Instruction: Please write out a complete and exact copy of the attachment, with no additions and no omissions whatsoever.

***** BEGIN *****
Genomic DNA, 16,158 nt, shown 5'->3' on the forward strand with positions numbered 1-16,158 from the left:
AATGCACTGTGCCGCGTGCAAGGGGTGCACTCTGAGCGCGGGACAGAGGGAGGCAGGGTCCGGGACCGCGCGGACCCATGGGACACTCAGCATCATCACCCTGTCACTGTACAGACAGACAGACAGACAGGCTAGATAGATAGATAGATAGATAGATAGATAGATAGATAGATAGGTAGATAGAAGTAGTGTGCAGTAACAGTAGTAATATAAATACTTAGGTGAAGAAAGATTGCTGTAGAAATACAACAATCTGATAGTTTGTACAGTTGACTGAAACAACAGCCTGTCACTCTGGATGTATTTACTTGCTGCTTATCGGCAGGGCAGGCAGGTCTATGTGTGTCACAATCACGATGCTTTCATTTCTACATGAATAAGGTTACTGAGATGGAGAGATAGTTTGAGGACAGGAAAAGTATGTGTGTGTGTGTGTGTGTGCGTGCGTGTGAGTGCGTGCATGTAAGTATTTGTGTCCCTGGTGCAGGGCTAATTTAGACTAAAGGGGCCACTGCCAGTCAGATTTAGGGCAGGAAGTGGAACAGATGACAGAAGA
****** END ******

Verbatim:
Genomic DNA, 16,158 nt, shown 5'->3' on the forward strand with positions numbered 1-16,158 from the left:
AATGCACTGTGCCGCGTGCAAGGGGTGCACTCTGAGCGCGGGACAGAGGGAGGCAGGGTCCGGGACCGCGCGGACCCATGGGACACTCAGCATCATCACCCTGTCACTGTACAGACAGACAGACAGACAGGCTAGATAGATAGATAGATAGATAGATAGATAGATAGATAGATAGGTAGATAGAAGTAGTGTGCAGTAACAGTAGTAATATAAATACTTAGGTGAAGAAAGATTGCTGTAGAAATACAACAATCTGATAGTTTGTACAGTTGACTGAAACAACAGCCTGTCACTCTGGATGTATTTACTTGCTGCTTATCGGCAGGGCAGGCAGGTCTATGTGTGTCACAATCACGATGCTTTCATTTCTACATGAATAAGGTTACTGAGATGGAGAGATAGTTTGAGGACAGGAAAAGTATGTGTGTGTGTGTGTGTGTGCGTGCGTGTGAGTGCGTGCATGTAAGTATTTGTGTCCCTGGTGCAGGGCTAATTTAGACTAAAGGGGCCACTGCCAGTCAGATTTAGGGCAGGAAGTGGAACAGATGACAGAAGA